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BioMed Research International
Volume 2014 (2014), Article ID 890675, 7 pages
Research Article

The Effect of Hypoxia on the Stemness and Differentiation Capacity of PDLC and DPC

Yinghong Zhou,1,2 Wei Fan,3 and Yin Xiao1,2,3

1Institute of Health and Biomedical Innovation, Queensland University of Technology, Brisbane, QLD 4059, Australia
2Australia-China Centre for Tissue Engineering and Regenerative Medicine (ACCTERM), Brisbane, QLD 4059, Australia
3The State Key Laboratory Breeding Base of Basic Science of Stomatology (Hubei-MOST) and Key Laboratory of Oral Biomedicine Ministry of Education, School and Hospital of Stomatology, Wuhan University, Wuhan 430079, China

Received 14 November 2013; Accepted 8 January 2014; Published 20 February 2014

Academic Editor: Jiang Chang

Copyright © 2014 Yinghong Zhou et al. This is an open access article distributed under the Creative Commons Attribution License, which permits unrestricted use, distribution, and reproduction in any medium, provided the original work is properly cited.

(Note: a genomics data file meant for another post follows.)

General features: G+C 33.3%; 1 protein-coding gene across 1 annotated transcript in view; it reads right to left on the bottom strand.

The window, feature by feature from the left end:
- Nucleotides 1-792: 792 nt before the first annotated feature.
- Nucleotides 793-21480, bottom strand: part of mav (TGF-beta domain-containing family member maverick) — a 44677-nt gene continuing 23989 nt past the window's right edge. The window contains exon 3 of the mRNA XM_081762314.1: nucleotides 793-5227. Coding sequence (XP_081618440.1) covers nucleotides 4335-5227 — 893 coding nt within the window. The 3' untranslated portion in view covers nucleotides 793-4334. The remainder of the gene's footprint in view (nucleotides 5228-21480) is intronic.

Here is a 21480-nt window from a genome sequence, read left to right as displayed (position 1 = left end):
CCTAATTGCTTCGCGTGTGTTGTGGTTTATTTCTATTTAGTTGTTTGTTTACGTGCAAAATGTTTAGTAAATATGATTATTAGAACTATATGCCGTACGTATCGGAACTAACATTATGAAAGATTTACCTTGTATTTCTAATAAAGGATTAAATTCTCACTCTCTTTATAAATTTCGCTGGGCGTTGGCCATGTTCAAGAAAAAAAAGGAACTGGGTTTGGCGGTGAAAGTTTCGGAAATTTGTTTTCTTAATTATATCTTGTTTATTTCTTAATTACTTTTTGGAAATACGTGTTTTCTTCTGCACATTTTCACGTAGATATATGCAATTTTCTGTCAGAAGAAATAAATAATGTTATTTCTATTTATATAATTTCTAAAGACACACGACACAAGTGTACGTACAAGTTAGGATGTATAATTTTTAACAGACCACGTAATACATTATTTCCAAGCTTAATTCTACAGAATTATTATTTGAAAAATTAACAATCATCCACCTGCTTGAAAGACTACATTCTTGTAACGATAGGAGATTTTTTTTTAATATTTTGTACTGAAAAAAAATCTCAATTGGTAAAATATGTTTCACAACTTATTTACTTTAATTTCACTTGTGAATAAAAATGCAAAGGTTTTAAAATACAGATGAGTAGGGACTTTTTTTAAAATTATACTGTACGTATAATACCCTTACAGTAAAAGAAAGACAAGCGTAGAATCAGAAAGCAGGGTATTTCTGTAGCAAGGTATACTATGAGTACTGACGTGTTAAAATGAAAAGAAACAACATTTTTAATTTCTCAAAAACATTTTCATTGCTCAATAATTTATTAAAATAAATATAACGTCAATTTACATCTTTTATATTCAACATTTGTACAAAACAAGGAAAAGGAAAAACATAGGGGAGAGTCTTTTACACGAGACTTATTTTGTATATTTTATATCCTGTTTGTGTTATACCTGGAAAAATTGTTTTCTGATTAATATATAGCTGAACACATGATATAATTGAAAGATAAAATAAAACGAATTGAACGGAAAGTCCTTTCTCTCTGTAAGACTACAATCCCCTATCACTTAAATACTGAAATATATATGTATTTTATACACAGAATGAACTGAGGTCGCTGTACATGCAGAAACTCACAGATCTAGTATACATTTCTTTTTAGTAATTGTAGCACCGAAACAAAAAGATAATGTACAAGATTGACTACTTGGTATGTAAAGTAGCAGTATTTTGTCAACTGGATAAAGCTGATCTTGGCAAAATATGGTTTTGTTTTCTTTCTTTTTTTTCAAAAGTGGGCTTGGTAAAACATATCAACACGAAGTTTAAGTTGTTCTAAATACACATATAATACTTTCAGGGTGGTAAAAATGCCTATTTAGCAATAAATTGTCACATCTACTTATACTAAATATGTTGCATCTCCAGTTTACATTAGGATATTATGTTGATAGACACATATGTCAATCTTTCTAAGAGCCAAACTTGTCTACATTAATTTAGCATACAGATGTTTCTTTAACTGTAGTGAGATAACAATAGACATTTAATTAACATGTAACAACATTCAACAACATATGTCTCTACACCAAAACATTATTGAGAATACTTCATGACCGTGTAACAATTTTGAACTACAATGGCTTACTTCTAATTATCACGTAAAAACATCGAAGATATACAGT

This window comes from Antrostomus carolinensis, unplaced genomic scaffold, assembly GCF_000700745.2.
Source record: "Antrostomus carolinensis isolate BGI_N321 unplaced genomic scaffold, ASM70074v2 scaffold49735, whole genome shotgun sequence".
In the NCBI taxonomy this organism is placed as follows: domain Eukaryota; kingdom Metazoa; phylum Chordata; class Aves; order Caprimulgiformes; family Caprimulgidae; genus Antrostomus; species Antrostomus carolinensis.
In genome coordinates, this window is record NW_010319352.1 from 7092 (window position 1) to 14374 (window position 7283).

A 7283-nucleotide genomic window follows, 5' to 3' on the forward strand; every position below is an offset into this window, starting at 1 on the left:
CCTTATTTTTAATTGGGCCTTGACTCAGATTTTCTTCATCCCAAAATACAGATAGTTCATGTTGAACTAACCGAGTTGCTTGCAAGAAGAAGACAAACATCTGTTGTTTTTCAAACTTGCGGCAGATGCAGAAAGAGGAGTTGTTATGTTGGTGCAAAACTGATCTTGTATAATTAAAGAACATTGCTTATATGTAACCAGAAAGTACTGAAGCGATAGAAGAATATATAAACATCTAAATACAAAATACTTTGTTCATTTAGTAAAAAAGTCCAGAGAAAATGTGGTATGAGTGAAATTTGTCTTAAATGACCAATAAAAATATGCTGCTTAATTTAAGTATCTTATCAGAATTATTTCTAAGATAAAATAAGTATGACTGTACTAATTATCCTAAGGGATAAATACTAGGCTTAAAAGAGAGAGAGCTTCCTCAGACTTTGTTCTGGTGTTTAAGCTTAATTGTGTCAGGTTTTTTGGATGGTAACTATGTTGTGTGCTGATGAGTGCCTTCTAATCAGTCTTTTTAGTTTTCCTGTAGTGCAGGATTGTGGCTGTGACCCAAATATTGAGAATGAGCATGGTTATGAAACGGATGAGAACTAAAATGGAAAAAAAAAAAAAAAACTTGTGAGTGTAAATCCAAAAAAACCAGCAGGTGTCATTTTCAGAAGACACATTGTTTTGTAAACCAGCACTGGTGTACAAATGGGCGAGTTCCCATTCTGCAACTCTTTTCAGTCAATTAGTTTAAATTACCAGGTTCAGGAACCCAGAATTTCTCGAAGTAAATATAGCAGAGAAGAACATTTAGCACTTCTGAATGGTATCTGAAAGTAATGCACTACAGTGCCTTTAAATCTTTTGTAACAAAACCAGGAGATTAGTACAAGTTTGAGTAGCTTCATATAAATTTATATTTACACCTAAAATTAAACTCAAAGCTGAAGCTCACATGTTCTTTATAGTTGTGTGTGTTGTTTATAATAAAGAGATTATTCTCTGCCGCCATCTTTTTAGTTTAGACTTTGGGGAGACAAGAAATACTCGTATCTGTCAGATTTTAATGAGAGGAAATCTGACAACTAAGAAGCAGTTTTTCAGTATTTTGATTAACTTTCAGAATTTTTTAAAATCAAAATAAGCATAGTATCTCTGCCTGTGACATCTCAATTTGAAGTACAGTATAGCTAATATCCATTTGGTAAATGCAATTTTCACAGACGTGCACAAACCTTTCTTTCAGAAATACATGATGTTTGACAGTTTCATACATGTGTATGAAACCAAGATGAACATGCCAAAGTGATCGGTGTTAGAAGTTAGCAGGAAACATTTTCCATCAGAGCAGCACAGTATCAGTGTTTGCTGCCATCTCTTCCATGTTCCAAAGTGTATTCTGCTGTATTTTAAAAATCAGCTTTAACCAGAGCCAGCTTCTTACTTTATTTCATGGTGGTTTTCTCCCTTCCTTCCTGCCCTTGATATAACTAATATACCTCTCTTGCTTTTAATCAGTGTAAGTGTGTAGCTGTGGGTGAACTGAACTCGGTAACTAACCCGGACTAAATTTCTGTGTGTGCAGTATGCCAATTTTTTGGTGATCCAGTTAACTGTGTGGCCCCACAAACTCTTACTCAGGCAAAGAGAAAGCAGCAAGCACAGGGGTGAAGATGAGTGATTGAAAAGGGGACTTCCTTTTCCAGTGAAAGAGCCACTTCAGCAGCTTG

Introduction. Stem cells are regularly cultured under normoxic conditions. However, the physiological oxygen tension in the stem cell niche is known to be as low as 1-2% oxygen, suggesting that hypoxia has a distinct impact on stem cell maintenance. Periodontal ligament cells (PDLCs) and dental pulp cells (DPCs) are attractive candidates in dental tissue regeneration. It is of great interest to know whether hypoxia plays a role in maintaining the stemness and differentiation capacity of PDLCs and DPCs. Methods. PDLCs and DPCs were cultured either in normoxia (20% O2) or hypoxia (2% O2). Cell viability assays were performed and the expressions of pluripotency markers (Oct-4, Sox2, and c-Myc) were detected by qRT-PCR and western blotting. Mineralization, glycosaminoglycan (GAG) deposition, and lipid droplets formation were assessed by Alizarin red S, Safranin O, and Oil red O staining, respectively. Results. Hypoxia did not show negative effects on the proliferation of PDLCs and DPCs. The pluripotency markers and differentiation potentials of PDLCs and DPCs significantly increased in response to hypoxic environment. Conclusions. Our findings suggest that hypoxia plays an important role in maintaining the stemness and differentiation capacity of PDLCs and DPCs.